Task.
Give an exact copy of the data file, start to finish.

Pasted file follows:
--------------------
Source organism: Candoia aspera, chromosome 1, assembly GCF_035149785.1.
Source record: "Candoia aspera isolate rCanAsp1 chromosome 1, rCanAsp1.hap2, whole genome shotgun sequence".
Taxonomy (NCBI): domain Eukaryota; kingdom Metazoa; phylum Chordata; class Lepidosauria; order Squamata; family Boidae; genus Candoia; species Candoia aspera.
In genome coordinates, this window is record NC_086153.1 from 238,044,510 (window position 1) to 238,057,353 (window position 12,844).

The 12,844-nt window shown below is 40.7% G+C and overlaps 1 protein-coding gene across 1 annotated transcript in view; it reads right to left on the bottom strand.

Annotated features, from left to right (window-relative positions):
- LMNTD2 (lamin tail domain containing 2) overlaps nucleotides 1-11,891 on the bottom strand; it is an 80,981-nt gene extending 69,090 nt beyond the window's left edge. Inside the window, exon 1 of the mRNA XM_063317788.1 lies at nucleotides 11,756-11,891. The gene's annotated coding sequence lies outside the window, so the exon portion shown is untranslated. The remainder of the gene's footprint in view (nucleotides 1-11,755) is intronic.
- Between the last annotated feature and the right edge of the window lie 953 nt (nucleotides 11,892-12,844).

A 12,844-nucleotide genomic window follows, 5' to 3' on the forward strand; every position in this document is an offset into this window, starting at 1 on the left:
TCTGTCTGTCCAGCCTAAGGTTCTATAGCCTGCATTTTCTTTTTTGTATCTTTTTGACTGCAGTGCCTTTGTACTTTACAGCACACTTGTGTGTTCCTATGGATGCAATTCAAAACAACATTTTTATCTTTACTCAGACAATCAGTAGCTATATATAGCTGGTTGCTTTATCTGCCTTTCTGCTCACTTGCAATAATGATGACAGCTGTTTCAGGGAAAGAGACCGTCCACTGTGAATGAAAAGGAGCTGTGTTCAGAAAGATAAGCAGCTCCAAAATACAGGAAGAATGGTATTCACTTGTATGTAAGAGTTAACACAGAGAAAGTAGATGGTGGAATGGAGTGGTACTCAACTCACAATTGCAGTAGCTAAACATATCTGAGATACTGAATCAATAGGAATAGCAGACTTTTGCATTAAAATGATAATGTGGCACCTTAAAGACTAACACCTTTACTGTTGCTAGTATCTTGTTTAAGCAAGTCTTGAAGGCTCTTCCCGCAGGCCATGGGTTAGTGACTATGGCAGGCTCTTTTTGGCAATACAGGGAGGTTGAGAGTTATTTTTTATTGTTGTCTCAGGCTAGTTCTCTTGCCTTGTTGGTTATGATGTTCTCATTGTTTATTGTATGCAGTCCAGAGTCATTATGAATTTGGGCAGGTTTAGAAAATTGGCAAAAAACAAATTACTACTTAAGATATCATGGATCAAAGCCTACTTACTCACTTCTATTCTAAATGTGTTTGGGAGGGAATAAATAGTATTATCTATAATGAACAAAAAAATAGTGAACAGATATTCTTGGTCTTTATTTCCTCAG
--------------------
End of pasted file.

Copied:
Source organism: Candoia aspera, chromosome 1, assembly GCF_035149785.1.
Source record: "Candoia aspera isolate rCanAsp1 chromosome 1, rCanAsp1.hap2, whole genome shotgun sequence".
Taxonomy (NCBI): domain Eukaryota; kingdom Metazoa; phylum Chordata; class Lepidosauria; order Squamata; family Boidae; genus Candoia; species Candoia aspera.
In genome coordinates, this window is record NC_086153.1 from 238,044,510 (window position 1) to 238,057,353 (window position 12,844).

The 12,844-nt window shown below is 40.7% G+C and overlaps 1 protein-coding gene across 1 annotated transcript in view; it reads right to left on the bottom strand.

Annotated features, from left to right (window-relative positions):
- LMNTD2 (lamin tail domain containing 2) overlaps nucleotides 1-11,891 on the bottom strand; it is an 80,981-nt gene extending 69,090 nt beyond the window's left edge. Inside the window, exon 1 of the mRNA XM_063317788.1 lies at nucleotides 11,756-11,891. The gene's annotated coding sequence lies outside the window, so the exon portion shown is untranslated. The remainder of the gene's footprint in view (nucleotides 1-11,755) is intronic.
- Between the last annotated feature and the right edge of the window lie 953 nt (nucleotides 11,892-12,844).

A 12,844-nucleotide genomic window follows, 5' to 3' on the forward strand; every position in this document is an offset into this window, starting at 1 on the left:
TCTGTCTGTCCAGCCTAAGGTTCTATAGCCTGCATTTTCTTTTTTGTATCTTTTTGACTGCAGTGCCTTTGTACTTTACAGCACACTTGTGTGTTCCTATGGATGCAATTCAAAACAACATTTTTATCTTTACTCAGACAATCAGTAGCTATATATAGCTGGTTGCTTTATCTGCCTTTCTGCTCACTTGCAATAATGATGACAGCTGTTTCAGGGAAAGAGACCGTCCACTGTGAATGAAAAGGAGCTGTGTTCAGAAAGATAAGCAGCTCCAAAATACAGGAAGAATGGTATTCACTTGTATGTAAGAGTTAACACAGAGAAAGTAGATGGTGGAATGGAGTGGTACTCAACTCACAATTGCAGTAGCTAAACATATCTGAGATACTGAATCAATAGGAATAGCAGACTTTTGCATTAAAATGATAATGTGGCACCTTAAAGACTAACACCTTTACTGTTGCTAGTATCTTGTTTAAGCAAGTCTTGAAGGCTCTTCCCGCAGGCCATGGGTTAGTGACTATGGCAGGCTCTTTTTGGCAATACAGGGAGGTTGAGAGTTATTTTTTATTGTTGTCTCAGGCTAGTTCTCTTGCCTTGTTGGTTATGATGTTCTCATTGTTTATTGTATGCAGTCCAGAGTCATTATGAATTTGGGCAGGTTTAGAAAATTGGCAAAAAACAAATTACTACTTAAGATATCATGGATCAAAGCCTACTTACTCACTTCTATTCTAAATGTGTTTGGGAGGGAATAAATAGTATTATCTATAATGAACAAAAAAATAGTGAACAGATATTCTTGGTCTTTATTTCCTCAG